A s its title implies, Lessons from a Nationalist Struggle: Life of Emmanuel Quiason Yap, is a slim biography that hopes to acquaint the reader with a Chinese-Filipino thinker named Emmanuel Quiason Yap or Manoling.
A great leader, influential speaker, problem-solver, Manoling dedicated his life to promoting nationalism and advocating genuine regard for his countrymen, especially those who suffered abuses at the hands of the few. His life would serve as an inspiration or role model to others who share his vision on nationalism.
Lessons from a Nationalist Struggle attempts to shed light on certain dark areas and dilemmas that encumbered the man. Likewise, there are ideas and insights into socio-political realities relevant today that may be explored and examined by the serious student of history and discerning readers.
Co-written by Josef Yap, Manoling’s son, and Jose Dalisay Jr., a prominent Filipino writer, the book is divided into three major chapters.
The Yap family may have chosen Dalisay because of the latter’s own work on the biography of the Lava Brothers, who were personally known to and closely associated with Manoling.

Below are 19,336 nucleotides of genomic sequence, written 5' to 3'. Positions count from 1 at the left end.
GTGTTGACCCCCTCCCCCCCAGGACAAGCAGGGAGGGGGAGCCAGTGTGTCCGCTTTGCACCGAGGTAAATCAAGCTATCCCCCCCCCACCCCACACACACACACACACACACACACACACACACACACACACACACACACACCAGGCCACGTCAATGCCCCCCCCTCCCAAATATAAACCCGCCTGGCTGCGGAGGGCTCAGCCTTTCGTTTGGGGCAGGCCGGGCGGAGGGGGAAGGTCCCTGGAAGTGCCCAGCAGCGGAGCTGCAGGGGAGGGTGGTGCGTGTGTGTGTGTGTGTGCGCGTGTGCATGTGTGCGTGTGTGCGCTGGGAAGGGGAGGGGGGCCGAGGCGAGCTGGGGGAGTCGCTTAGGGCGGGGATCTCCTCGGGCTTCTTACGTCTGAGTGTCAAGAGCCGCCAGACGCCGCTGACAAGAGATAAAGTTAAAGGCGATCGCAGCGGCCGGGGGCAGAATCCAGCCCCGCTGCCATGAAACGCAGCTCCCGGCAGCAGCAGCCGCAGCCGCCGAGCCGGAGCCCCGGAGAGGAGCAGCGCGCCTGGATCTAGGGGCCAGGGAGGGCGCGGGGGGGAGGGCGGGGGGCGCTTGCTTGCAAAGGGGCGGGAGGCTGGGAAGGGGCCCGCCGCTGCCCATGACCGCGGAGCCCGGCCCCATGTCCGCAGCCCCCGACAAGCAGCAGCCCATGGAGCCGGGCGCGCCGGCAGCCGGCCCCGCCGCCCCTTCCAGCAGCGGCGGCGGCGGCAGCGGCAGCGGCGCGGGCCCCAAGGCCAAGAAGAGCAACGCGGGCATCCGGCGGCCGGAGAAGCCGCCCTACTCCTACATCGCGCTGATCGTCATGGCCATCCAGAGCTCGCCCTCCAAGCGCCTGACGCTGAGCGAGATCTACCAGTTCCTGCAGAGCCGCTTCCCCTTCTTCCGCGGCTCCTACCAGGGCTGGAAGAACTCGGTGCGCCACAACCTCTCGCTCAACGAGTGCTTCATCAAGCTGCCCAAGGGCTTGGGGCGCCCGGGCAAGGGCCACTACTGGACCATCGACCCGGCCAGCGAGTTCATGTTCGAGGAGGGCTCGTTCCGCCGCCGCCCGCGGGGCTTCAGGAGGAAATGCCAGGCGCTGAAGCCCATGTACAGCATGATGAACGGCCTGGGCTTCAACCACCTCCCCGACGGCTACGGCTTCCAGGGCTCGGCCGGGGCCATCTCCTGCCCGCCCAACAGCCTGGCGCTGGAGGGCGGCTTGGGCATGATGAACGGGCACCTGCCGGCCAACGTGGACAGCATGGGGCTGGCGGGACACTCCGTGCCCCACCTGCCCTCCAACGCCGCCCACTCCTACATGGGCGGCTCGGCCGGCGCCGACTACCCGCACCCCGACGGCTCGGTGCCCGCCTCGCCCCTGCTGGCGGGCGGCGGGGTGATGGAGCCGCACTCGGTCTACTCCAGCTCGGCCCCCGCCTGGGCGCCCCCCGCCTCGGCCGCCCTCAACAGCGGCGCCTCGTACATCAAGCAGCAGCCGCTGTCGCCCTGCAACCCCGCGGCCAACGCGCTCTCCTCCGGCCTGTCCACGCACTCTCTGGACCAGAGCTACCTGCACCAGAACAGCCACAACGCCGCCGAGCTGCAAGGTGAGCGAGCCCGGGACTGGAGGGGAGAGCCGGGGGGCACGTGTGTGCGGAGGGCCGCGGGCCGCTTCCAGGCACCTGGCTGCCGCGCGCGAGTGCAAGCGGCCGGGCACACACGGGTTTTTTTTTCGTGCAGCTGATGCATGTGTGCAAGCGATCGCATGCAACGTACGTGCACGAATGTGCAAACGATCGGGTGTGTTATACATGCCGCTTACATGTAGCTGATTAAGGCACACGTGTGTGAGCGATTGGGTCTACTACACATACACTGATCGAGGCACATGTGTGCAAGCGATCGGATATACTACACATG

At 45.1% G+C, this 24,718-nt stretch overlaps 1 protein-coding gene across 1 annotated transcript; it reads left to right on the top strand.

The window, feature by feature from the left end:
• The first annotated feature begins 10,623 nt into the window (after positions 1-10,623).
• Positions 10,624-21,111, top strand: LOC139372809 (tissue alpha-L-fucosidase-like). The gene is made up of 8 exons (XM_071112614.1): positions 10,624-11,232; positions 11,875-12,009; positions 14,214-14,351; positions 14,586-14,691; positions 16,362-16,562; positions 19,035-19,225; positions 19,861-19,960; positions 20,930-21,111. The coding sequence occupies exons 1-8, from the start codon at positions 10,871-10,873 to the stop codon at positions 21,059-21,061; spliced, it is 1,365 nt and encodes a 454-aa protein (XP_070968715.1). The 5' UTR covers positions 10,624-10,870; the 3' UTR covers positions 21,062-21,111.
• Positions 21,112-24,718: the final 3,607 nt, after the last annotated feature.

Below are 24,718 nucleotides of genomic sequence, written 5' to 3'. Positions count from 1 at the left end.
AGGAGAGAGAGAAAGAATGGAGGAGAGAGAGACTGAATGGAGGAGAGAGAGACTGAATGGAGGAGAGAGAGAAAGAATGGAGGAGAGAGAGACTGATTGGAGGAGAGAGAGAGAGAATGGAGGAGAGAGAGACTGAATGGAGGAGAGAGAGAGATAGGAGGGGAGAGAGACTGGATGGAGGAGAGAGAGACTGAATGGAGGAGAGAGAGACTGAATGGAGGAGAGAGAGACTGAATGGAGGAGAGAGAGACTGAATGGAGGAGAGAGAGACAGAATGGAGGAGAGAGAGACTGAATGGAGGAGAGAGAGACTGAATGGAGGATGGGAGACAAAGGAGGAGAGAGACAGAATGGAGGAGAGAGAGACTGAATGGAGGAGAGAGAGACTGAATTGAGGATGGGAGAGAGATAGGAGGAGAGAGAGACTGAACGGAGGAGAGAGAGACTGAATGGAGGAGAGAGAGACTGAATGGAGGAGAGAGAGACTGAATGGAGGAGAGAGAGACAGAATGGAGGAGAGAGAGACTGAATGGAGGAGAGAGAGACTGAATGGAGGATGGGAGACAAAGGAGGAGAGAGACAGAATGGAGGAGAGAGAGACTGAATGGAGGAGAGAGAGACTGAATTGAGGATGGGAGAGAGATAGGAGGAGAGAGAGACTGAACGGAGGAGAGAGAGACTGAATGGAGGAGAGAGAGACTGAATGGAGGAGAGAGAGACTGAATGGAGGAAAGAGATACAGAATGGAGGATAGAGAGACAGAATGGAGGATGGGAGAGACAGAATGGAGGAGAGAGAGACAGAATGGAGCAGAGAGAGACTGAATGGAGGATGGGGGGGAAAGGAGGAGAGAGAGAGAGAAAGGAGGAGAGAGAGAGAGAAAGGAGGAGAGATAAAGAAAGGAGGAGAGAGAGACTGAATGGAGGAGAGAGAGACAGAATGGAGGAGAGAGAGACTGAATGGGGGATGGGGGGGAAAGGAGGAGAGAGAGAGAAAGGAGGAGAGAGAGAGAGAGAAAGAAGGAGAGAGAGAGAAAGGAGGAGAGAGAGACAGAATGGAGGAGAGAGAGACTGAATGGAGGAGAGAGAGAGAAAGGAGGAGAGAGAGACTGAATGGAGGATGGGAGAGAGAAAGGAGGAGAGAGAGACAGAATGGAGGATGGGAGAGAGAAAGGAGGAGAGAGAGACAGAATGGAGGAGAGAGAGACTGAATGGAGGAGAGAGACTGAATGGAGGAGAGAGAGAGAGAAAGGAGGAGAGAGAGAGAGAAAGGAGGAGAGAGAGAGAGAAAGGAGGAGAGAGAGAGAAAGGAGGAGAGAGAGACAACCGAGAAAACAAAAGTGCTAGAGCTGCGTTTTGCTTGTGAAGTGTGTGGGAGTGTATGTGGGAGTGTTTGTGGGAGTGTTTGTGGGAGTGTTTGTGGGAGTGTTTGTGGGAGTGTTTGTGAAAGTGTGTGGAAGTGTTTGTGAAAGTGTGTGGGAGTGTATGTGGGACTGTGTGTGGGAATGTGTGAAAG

Moreover, Dalisay was a teacher to one of Manoling’s children. According to his family, Manoling had initially intended to write his biography – and he would have done well because of his outstanding prose – had he not died early due to diabetes complications.
When he was an Ateneo freshman, his essay on the Filipino peasants titled “Peace on Earth” won first prize in a writing contest and was published in The Ateneo Quarterly.
The reader sees the young Manoling especially in his teenage years displaying remarkable concern for the plight of the poor. As a young man brimming with energy and enthusiasm, it was easy for him to pacify disagreements or resolve conflicts.
He possessed such persuasive power even at such a young age. The popular painter Daniel H. Dizon, who was a very close friend of Manoling, gives a glimpse of his childhood persona: “Because Manoling had an infectious physical energy, I eventually got interested to play outdoor games like patintero, hide-and-seek and marbles.”